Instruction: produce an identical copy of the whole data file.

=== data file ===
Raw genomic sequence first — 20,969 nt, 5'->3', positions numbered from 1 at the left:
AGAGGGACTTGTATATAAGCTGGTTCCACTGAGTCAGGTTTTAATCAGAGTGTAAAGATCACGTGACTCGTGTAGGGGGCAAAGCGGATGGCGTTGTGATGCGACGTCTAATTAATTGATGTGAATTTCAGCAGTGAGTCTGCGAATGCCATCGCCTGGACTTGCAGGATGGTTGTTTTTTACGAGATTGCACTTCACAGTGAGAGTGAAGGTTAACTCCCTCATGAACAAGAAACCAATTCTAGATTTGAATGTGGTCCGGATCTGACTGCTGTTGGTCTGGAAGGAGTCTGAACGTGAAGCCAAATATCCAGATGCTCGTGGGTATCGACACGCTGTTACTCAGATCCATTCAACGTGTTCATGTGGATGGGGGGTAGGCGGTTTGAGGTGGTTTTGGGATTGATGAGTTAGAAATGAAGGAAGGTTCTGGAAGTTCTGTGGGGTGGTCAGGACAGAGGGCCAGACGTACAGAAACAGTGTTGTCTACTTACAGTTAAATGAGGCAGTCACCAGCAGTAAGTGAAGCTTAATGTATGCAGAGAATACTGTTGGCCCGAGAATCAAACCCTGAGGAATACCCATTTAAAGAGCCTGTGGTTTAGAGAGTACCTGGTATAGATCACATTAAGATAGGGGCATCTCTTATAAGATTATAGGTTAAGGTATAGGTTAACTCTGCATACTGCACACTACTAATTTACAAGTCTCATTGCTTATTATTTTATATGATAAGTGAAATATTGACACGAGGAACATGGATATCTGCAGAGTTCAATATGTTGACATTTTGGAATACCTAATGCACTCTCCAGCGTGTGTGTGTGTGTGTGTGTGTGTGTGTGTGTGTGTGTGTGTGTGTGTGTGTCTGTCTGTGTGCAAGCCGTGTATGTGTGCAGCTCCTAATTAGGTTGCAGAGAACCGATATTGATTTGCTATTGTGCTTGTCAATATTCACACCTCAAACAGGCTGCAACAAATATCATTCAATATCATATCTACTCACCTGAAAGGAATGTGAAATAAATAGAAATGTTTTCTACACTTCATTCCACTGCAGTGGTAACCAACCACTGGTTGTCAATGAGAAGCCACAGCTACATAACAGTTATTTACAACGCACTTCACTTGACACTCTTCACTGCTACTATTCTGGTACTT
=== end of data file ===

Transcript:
Raw genomic sequence first — 20,969 nt, 5'->3', positions numbered from 1 at the left:
AGAGGGACTTGTATATAAGCTGGTTCCACTGAGTCAGGTTTTAATCAGAGTGTAAAGATCACGTGACTCGTGTAGGGGGCAAAGCGGATGGCGTTGTGATGCGACGTCTAATTAATTGATGTGAATTTCAGCAGTGAGTCTGCGAATGCCATCGCCTGGACTTGCAGGATGGTTGTTTTTTACGAGATTGCACTTCACAGTGAGAGTGAAGGTTAACTCCCTCATGAACAAGAAACCAATTCTAGATTTGAATGTGGTCCGGATCTGACTGCTGTTGGTCTGGAAGGAGTCTGAACGTGAAGCCAAATATCCAGATGCTCGTGGGTATCGACACGCTGTTACTCAGATCCATTCAACGTGTTCATGTGGATGGGGGGTAGGCGGTTTGAGGTGGTTTTGGGATTGATGAGTTAGAAATGAAGGAAGGTTCTGGAAGTTCTGTGGGGTGGTCAGGACAGAGGGCCAGACGTACAGAAACAGTGTTGTCTACTTACAGTTAAATGAGGCAGTCACCAGCAGTAAGTGAAGCTTAATGTATGCAGAGAATACTGTTGGCCCGAGAATCAAACCCTGAGGAATACCCATTTAAAGAGCCTGTGGTTTAGAGAGTACCTGGTATAGATCACATTAAGATAGGGGCATCTCTTATAAGATTATAGGTTAAGGTATAGGTTAACTCTGCATACTGCACACTACTAATTTACAAGTCTCATTGCTTATTATTTTATATGATAAGTGAAATATTGACACGAGGAACATGGATATCTGCAGAGTTCAATATGTTGACATTTTGGAATACCTAATGCACTCTCCAGCGTGTGTGTGTGTGTGTGTGTGTGTGTGTGTGTGTGTGTGTGTGTGTGTGTGTCTGTCTGTGTGCAAGCCGTGTATGTGTGCAGCTCCTAATTAGGTTGCAGAGAACCGATATTGATTTGCTATTGTGCTTGTCAATATTCACACCTCAAACAGGCTGCAACAAATATCATTCAATATCATATCTACTCACCTGAAAGGAATGTGAAATAAATAGAAATGTTTTCTACACTTCATTCCACTGCAGTGGTAACCAACCACTGGTTGTCAATGAGAAGCCACAGCTACATAACAGTTATTTACAACGCACTTCACTTGACACTCTTCACTGCTACTATTCTGGTACTT